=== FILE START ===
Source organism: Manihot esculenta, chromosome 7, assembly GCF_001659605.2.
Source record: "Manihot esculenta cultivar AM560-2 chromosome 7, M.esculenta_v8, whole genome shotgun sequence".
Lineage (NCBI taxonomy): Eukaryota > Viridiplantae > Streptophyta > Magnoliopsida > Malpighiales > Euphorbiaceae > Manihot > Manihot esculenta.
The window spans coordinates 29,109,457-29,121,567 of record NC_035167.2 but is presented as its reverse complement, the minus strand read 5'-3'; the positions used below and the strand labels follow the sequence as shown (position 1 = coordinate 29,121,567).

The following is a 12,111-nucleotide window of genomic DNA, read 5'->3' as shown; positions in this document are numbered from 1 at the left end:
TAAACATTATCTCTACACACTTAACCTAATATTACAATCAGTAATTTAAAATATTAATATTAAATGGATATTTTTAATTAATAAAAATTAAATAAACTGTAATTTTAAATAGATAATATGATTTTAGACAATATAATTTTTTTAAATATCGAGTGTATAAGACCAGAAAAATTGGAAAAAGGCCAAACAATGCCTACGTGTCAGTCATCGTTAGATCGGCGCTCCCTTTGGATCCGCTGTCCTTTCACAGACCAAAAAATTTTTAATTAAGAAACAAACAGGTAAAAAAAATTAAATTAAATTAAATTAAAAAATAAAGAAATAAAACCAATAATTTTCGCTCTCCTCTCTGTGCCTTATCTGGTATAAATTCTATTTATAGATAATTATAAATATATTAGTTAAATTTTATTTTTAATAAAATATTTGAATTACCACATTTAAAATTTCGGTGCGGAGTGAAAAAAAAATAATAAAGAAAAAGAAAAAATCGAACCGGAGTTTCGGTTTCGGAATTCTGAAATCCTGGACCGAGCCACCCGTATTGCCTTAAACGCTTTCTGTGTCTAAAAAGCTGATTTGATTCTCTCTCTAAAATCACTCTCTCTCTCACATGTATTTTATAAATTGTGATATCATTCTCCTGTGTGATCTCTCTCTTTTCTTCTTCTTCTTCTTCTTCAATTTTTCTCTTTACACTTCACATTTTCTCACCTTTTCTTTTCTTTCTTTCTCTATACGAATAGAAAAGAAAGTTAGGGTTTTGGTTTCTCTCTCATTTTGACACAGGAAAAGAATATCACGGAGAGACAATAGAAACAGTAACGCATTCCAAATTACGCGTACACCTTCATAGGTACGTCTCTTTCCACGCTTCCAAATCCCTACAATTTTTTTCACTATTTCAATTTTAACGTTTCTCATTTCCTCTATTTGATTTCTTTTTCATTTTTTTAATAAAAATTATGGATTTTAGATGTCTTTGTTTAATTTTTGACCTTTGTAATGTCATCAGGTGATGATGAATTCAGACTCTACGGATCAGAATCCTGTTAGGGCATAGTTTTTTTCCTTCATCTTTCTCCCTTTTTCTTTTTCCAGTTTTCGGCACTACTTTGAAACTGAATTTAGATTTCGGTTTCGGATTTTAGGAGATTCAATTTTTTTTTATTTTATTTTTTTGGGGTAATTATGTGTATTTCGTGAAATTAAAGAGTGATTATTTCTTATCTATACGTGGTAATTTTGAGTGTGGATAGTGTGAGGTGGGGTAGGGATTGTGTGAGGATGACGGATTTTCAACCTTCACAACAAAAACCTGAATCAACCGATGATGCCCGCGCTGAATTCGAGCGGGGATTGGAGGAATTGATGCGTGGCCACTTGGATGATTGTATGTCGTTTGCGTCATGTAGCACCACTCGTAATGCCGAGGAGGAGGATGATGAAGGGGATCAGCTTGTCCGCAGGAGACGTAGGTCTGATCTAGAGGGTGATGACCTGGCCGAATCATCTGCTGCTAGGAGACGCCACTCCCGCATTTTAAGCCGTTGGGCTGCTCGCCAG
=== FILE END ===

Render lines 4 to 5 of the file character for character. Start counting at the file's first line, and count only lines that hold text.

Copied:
The window spans coordinates 29,109,457-29,121,567 of record NC_035167.2 but is presented as its reverse complement, the minus strand read 5'-3'; the positions used below and the strand labels follow the sequence as shown (position 1 = coordinate 29,121,567).

The following is a 12,111-nucleotide window of genomic DNA, read 5'->3' as shown; positions in this document are numbered from 1 at the left end: